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Often I read articles and essays about the experiences of prisoners and their families. The tales are harrowing and heartbreaking. Mothers worry about the safety of their sons. Fathers concern themselves with not who, but what will come walking out the prison gates upon the termination of their child’s incarceration. And prisoners, well, while they are fairly vocal when first entering prison, this drive to communicate seems to dim, and their responses become more physical and forceful. All three tell an important narrative, and I feel that my story can help to illustrate the damage our prisons do to those subjected to them.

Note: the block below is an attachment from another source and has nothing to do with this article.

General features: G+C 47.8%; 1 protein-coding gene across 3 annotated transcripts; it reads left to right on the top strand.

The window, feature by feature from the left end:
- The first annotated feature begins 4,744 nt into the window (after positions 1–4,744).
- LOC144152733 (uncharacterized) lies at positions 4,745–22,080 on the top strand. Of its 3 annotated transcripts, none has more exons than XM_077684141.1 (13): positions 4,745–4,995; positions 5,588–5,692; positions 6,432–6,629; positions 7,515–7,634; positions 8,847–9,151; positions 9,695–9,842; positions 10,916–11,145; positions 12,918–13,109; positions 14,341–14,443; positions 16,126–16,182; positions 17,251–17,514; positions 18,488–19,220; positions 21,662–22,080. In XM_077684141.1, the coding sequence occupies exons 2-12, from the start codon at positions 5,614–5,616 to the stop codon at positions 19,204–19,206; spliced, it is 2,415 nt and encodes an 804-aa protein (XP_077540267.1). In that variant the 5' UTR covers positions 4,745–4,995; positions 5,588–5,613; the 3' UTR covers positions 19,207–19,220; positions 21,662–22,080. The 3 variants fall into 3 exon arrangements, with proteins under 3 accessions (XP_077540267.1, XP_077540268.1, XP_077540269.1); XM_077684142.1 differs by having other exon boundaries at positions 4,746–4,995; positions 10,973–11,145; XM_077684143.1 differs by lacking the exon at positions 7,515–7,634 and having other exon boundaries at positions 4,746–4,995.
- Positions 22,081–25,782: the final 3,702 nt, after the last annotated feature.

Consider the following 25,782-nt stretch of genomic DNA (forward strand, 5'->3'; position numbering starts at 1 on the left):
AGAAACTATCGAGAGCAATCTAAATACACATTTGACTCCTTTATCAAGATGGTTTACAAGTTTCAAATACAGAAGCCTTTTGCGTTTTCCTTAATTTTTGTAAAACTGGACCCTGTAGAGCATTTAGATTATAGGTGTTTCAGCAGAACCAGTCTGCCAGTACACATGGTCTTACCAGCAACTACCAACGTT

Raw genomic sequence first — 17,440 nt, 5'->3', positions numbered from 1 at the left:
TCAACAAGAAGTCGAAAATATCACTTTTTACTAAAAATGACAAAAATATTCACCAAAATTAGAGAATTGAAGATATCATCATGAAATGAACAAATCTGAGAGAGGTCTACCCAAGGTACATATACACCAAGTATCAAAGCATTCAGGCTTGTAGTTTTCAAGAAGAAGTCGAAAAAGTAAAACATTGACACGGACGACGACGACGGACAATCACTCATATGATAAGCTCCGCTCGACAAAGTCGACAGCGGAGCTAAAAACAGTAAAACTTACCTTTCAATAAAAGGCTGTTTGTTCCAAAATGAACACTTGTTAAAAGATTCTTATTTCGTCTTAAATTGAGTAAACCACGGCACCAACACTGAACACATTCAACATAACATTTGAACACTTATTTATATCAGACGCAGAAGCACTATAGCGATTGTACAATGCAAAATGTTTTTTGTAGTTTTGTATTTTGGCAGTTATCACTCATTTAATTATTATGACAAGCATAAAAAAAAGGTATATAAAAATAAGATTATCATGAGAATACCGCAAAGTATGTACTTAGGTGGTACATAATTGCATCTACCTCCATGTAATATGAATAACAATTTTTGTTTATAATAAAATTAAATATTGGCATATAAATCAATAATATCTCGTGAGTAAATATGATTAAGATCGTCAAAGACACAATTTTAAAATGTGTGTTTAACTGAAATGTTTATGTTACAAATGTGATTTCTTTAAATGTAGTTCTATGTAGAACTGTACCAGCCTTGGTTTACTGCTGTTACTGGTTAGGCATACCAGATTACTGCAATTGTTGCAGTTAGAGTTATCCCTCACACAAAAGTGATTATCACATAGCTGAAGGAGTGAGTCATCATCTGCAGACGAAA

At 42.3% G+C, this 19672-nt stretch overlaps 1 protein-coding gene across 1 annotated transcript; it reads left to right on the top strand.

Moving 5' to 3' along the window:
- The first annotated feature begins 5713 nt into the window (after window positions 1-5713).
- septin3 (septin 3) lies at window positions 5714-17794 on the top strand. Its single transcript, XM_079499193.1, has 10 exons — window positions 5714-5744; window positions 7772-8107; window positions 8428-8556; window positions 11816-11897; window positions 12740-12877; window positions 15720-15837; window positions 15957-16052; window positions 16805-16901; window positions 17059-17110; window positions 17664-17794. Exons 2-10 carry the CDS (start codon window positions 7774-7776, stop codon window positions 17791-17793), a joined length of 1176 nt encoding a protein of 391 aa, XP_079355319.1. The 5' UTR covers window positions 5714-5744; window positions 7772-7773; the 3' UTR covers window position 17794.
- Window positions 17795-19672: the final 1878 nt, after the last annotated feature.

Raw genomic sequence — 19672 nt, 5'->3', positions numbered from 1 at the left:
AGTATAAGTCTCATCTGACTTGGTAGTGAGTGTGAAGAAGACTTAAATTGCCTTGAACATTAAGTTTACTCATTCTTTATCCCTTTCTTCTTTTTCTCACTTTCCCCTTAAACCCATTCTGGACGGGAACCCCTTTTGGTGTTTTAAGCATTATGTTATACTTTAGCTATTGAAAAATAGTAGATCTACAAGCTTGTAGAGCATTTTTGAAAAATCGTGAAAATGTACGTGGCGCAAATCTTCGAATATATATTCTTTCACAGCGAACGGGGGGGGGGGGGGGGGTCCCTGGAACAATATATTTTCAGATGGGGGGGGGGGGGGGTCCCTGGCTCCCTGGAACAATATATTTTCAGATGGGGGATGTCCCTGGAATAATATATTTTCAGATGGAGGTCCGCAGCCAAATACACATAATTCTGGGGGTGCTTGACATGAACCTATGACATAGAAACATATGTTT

I came to prison at the ripe old age of 20. My prison journey started at the Polk Youth Detention Center in Butner, North Carolina, where I was to start serving a 15-month sentence for poor decision made while I was a senior in high school. I was a scared kid, certainly not someone with a convict or criminal mindset. I still remember climbing into the prison bus and bumping into a fellow man and quickly responding “Sorry, my bad.” To this he immediately responded, “Don’t apologize. It shows weakness.” I had a lot to learn, mannerisms the least of my worries.
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